If I were ordered to never use the word “cool” again, I would be rendered speechless in many situations, particularly in commenting on blogs. I use the word often and with heartfelt sincerity. If I ever employ it on your blog—it is meant as a compliment of the highest form. It is my failsafe word, my word that seems to just fit, and even if I look odd uttering it—I will be using it to my dying day.

Cool.

Cool emoticon

Cool emoticon (Photo credit: wstera2)

What one word do you use that gives you bliss?

Published in: on May 10, 2013 at 12:44 pm  Comments (65)  
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~ One ~ Happy New Year! ! ! ! ! ! ! ~ Resolution 2013 ~ Finding My Bliss

12 O'Clock - FuijiFilm Finepix S2950

12 O’Clock – January 1, 2013 (Photo credit: ladytimeless)

What a party we had–I will do a synopsis of it soon–but the food, wine, music, and entertainment were fantastic and the hundreds and hundreds of guests incredible!  Now if I can just get Robin to come down off the table, and Vanessa to move over in the kitchen we will have breakfast. While I am waiting for the bacon to cook, I am going share my resolution and a few random thoughts with you:

In the past I have made serious resolutions; quirky resolutions; philosophically based resolutions; and finally refused to make resolutions on the grounds that doing so might incriminate me. This year I am trying a new tactic in the hopes that I will not be one of those statistics that they come out with every year saying that 92.4% of people give up on their resolutions 3.4 days after making them.

Today I resolve to find my bliss. I put it somewhere and I am sure I am going to find it again. I found my brother’s missing Christmas gift the other day (only five days after Christmas) so I am sure I am going to be able to find my bliss. So what is bliss? I figure it is something that I can probably spend the rest of my life discovering as it takes on so many guises: happiness, contentedness, serenity, delight, harmony, and in some corners blessedness. Now wouldn’t it be nice to be blessed?

The Encarta Dictionary says that bliss is “complete happiness” or a “state of spiritual joy”. I am thinking here that I may never need to make another resolution again—just finding my bliss will encompass all those things I want to accomplish. Losing those five pounds that I lost and found again? Bliss. Eating healthy? Bliss. Being content with a cup of hot chocolate and a good book? Bliss. See how it works? No more having to bother to make a resolution every year—this one encompasses all.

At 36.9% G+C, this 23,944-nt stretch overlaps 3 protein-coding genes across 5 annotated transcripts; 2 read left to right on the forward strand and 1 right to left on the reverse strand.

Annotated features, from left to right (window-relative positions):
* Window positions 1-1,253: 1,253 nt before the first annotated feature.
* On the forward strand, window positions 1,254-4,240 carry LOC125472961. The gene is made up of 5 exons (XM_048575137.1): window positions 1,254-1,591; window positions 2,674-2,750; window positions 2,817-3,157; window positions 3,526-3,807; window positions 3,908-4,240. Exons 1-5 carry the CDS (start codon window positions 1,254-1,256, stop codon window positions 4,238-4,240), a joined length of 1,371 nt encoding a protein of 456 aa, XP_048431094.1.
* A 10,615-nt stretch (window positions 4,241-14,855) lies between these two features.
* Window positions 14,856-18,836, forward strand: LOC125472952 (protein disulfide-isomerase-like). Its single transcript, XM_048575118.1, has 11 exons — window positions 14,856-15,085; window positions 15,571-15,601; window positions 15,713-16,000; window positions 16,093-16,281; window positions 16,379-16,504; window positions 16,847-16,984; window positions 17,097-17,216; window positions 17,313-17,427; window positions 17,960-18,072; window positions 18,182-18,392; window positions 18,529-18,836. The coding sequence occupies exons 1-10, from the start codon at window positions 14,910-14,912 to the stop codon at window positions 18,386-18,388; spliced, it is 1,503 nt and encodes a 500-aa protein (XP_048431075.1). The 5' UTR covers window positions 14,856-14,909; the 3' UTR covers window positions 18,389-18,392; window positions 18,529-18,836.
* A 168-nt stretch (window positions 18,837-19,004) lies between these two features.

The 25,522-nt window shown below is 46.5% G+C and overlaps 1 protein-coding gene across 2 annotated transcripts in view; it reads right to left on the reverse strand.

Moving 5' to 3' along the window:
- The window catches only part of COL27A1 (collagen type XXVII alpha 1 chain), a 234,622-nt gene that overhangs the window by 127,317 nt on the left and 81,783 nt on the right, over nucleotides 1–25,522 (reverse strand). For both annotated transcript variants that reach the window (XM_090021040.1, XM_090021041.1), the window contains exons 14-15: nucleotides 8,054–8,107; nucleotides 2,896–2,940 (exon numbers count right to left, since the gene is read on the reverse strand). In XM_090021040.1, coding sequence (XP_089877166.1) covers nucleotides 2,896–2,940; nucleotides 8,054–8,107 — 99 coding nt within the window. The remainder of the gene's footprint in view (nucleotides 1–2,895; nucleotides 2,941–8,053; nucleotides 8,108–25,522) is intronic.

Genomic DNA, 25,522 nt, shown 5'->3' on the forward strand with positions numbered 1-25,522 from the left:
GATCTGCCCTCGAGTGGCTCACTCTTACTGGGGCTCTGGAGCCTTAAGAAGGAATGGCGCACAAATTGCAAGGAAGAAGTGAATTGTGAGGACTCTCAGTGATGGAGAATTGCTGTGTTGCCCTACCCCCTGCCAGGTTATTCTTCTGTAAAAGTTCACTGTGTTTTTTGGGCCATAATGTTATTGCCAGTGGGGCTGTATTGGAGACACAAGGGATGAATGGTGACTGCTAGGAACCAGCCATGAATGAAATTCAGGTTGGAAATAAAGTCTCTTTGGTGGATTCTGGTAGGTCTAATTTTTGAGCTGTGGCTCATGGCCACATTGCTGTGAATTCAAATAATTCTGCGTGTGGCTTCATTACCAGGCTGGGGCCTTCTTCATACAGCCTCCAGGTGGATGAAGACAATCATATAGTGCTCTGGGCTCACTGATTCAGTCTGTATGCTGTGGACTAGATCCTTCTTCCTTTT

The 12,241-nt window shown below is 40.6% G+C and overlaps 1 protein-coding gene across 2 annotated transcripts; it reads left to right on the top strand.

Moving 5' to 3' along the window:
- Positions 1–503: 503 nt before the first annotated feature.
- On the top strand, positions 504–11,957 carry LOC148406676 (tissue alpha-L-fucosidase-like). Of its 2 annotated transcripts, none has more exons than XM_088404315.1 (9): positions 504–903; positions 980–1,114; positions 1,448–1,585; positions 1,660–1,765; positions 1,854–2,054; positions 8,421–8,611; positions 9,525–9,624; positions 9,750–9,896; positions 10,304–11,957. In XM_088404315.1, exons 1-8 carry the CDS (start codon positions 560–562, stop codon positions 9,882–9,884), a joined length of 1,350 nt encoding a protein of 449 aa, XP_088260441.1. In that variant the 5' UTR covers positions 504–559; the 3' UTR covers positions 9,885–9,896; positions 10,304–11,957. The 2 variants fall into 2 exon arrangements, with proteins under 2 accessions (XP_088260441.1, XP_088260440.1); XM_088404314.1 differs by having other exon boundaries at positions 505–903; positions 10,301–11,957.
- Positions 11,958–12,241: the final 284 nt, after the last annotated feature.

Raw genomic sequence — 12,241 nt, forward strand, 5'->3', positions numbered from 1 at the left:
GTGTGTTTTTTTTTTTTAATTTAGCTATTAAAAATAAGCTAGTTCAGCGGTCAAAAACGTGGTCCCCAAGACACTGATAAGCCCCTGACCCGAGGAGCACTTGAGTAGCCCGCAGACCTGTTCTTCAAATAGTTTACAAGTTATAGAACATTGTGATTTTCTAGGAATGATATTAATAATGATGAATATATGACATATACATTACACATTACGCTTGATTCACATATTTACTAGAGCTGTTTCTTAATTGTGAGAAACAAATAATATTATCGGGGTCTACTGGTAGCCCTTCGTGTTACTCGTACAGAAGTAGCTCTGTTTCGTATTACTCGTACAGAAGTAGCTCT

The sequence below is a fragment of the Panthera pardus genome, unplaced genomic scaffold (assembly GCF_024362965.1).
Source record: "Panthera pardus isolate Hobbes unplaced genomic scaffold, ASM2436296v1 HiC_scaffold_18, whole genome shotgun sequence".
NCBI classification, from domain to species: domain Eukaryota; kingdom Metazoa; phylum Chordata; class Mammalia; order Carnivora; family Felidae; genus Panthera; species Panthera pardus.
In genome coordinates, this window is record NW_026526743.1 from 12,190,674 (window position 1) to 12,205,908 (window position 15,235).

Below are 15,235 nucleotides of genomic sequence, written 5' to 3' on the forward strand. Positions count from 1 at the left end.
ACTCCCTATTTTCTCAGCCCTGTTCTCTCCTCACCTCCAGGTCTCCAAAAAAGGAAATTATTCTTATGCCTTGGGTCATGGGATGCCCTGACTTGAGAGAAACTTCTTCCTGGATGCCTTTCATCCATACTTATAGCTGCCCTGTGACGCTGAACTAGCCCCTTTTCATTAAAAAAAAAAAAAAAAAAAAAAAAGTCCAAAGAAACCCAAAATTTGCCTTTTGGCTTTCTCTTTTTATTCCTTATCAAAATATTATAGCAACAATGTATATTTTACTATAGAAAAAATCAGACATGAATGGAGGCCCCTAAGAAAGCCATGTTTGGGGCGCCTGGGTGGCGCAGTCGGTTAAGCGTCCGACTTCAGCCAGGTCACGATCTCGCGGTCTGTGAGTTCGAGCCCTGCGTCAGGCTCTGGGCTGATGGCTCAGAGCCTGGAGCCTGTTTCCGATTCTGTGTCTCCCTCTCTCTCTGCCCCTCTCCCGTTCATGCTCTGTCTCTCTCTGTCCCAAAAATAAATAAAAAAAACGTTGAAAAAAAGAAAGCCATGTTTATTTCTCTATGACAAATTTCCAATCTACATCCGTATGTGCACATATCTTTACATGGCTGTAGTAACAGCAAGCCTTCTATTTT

~Looking Back to Look Forward~

One of my favourite columnists is Mitch Albom with the Detroit Free Press. He has written some books, and from the sales figures, he is a pretty successful author. But, I find that he writes best in column form. He is succinct, pithy, and at times amusing. His column from Sunday, December 30th is one I am saving, and I am going to share a couple of paragraphs that really spoke to me, and I hope you will find engaging as well.

He said, “When all was said and done, 2012 was completely different from years before it, yet very much the same, because certain things are true no matter how long we live.

English: Mitch Albom was autographing for his ...

Mitch Albom 。 (Photo credit: Wikipedia)

News stories come, news stories go; nothing is as great as it sounds and nothing is as bad. Technology is replaced by more technology; celebrities replace previous celebrities; science discovers something, then searches for something else.

And the only thing that truly affects your year is how you lived within your own house, how you treated and were treated by your loved ones, and how you helped the people and community around you.”

Then he asked the question: “Judged by that, how was your 2012?”

I think that if we take his observations into account, we are equipped to handle 2013 in perhaps a more thoughtful way. I know that I am guilty sometimes of not treating the people I love most in the most loving way. They get the brunt of my frustration and they do not deserve it. They are the people who are here for me, and will continue to be in my corner. So, in addition to finding my bliss—or actually as a part of finding my bliss, I am going to try to treat my loved ones the way I want to be treated—in effect passing the bliss around a little more.

Mitch is right–the only thing that truly affects us is how we live within our own house and how we treat our loved ones and the community we live in.

Happy 2013, and may you all find your bliss, however you define it!